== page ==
Winner of the 1973 National Book Award, Gravity's Rainbow is a postmodern epic, a work as exhaustively significant to the second half of the 20th century as Joyce's Ulysses was to the first. Its sprawling, encyclopedic narrative and penetrating analysis of the impact of technology on society make it an intellectual tour de force.
"Like being belted in the head with a Swiss Alp"
These are masterly readings, by renowned thespian Paul Schofield, of two substantial works of poetry by T.S. Eliot.
"Help -- I can't stop listening to this"
Samuel Taylor Coleridge, in collaboration with his friend, William Wordsworth, revolutionized English poetry. In 1798 they produced their Lyrical Ballads, poems of imagination and reflection using "the language of men" - pointing the way forward for a generation of Romantic poets.
"Another jewel of my poetry collection"
"Chekhov is probably better known in Britain for his plays than for his prose. For many, however, it is his short stories that mark the high water of his genius. It might at first glance be hard for those not used to his style of narrative to see what the fuss is about - and fuss there is: for most authors and lovers of literature Chekhov is incomparably the greatest short story writer there ever was."
"Good intro to Chekhov"
Why we think it’s a great listen: Among the great literary achievements of the 20th century, Lolita soars in audio thanks to the incomparable Jeremy Irons, bringing to life Nabokov’s ability to shock and enthrall more than 50 years after publication. Lolita became a cause celebre because of the erotic predilections of its protagonist. But Nabokov's masterpiece owes its stature not to the controversy its material aroused but to its author's use of that material to tell a love story that is shocking in its beauty and tenderness.
"An Absolutely Gorgeous Audible Experience"
Breakfast of Champions (1973) provides frantic, scattershot satire and a collage of Vonnegut's obsessions. His recurring cast of characters and American landscape was perhaps the most controversial of his canon; it was felt by many at the time to be a disappointing successor to Slaughterhouse-Five, which had made Vonnegut's literary reputation.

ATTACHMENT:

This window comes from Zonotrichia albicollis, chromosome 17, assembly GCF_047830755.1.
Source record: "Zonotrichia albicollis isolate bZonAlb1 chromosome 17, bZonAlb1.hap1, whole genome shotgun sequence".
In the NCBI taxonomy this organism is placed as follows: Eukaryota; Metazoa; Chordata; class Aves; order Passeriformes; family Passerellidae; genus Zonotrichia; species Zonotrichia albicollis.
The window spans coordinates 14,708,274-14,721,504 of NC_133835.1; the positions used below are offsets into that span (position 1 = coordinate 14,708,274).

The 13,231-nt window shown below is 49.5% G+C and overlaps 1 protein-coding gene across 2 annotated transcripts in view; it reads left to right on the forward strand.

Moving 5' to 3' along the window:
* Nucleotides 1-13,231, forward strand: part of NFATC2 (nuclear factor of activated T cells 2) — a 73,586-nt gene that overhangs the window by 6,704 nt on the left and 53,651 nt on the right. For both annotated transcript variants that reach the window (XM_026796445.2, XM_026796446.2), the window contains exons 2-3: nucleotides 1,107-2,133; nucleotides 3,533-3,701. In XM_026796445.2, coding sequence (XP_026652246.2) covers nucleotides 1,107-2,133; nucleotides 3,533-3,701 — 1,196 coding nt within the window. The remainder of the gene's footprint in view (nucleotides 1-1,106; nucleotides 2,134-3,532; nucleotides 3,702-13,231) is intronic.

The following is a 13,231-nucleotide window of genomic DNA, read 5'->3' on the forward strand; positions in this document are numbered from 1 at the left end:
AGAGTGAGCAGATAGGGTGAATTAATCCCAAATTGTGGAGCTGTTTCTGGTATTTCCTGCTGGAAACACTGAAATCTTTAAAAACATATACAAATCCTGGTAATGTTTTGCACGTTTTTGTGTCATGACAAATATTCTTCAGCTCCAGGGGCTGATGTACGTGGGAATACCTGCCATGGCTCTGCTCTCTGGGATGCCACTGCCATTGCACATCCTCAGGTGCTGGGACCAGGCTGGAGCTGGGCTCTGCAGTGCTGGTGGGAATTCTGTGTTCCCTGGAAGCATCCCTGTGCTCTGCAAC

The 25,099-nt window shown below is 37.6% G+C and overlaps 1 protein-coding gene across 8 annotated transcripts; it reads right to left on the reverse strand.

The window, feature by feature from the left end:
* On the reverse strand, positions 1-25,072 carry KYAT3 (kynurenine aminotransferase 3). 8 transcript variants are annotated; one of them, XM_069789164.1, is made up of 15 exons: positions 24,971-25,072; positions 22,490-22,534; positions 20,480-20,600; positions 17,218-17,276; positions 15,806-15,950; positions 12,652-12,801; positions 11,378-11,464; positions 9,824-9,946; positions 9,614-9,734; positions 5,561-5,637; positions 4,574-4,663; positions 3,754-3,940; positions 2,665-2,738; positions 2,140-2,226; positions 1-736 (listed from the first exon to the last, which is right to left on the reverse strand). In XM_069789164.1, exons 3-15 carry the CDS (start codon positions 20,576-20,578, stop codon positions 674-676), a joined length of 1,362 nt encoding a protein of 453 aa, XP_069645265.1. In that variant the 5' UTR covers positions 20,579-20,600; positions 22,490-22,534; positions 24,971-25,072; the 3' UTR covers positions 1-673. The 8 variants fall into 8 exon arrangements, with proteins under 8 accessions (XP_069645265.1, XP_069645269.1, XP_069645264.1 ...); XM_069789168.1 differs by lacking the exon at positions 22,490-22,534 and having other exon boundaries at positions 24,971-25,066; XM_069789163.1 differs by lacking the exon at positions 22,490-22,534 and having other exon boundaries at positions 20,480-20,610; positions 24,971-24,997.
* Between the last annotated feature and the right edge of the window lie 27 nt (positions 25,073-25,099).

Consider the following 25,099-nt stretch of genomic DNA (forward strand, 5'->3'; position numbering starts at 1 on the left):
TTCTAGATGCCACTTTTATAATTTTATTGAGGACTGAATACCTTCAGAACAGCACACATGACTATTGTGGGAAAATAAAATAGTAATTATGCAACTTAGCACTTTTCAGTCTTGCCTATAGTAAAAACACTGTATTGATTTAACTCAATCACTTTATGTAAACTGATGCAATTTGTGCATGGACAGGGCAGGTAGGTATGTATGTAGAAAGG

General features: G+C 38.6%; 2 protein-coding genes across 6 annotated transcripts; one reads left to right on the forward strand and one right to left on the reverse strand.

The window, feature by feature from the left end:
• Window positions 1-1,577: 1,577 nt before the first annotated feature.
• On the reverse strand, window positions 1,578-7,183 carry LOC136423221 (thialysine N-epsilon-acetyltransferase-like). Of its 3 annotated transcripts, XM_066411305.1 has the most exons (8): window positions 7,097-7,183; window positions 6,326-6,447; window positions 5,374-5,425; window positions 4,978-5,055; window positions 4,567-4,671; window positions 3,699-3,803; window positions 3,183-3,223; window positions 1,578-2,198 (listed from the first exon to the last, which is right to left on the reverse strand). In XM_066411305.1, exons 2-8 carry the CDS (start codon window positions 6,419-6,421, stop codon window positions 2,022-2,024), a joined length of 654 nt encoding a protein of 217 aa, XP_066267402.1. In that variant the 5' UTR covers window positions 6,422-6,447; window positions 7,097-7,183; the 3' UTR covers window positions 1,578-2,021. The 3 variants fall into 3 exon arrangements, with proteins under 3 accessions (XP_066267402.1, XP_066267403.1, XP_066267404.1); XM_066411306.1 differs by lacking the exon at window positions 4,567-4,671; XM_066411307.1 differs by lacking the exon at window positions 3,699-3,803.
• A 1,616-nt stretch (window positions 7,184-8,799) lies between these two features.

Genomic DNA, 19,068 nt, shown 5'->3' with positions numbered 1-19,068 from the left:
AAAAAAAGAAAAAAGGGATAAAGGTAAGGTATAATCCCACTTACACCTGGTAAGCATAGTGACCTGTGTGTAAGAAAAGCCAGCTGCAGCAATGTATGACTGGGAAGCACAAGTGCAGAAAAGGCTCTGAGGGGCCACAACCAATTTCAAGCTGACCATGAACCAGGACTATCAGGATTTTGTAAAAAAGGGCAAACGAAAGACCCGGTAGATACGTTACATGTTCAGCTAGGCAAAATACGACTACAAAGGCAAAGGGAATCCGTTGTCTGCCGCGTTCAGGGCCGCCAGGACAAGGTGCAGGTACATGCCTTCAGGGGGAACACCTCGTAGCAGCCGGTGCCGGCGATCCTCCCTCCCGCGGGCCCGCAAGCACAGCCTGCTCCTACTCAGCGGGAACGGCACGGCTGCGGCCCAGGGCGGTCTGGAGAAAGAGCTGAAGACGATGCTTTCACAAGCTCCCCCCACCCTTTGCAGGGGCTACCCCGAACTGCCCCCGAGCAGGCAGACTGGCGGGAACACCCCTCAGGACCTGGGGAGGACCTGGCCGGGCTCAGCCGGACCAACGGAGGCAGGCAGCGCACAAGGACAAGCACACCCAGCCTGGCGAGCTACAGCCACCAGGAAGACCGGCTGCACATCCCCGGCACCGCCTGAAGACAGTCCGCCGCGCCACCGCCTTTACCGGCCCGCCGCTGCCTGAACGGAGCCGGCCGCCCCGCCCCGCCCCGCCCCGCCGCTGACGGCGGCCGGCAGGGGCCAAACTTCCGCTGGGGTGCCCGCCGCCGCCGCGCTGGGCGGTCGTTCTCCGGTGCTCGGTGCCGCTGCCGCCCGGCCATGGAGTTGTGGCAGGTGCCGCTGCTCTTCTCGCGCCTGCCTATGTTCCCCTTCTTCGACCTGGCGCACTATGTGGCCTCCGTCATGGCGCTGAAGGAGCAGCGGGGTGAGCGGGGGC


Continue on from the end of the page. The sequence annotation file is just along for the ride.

"Kurt Was Right to Grade This a C"
The three Theban plays by Sophocles - Oedipus the King, Oedipus at Colonus and Antigone - are one of the great landmarks of Western theatre. They tell the story of Oedipus, King of Thebes, who was destined to suffer a terrible fate - to kill his father, marry his mother, and beget children of the incestuous union. He does this unknowingly but still has to suffer terrible consequences, which also tragically affect the next generation.
A survey of the quirks and quandaries of the English language, focusing on our strange and wonderful grammar. Why do we say "I am reading a catalog" instead of "I read a catalog"? Why do we say "do" at all? Is the way we speak a reflection of our cultural values? Delving into these provocative topics and more, Our Magnificent Bastard Tongue distills hundreds of years of fascinating lore into one lively history.
"Great for casual linguists"
Everyone knows something of Shakespeare's sonnets, even if only in memorable fragments like "the darling buds of May", or "remembrance of things past", or "the marriage of true minds". For centuries these wonderfully crafted, intense lyrics have stood for something valued about youth, love, and the emotional complexities belonging to that time of life. This new recording presents all 154 of Shakespeare's sonnets, using the New Cambridge Shakespeare texts.
"Good reading, great music"
Sir Ralph Richardson reads a selection of poetry by John Keats, William Blake and Samuel Taylor Coleridge.
©2010 Saland Publishing (P)2010 Saland Publishing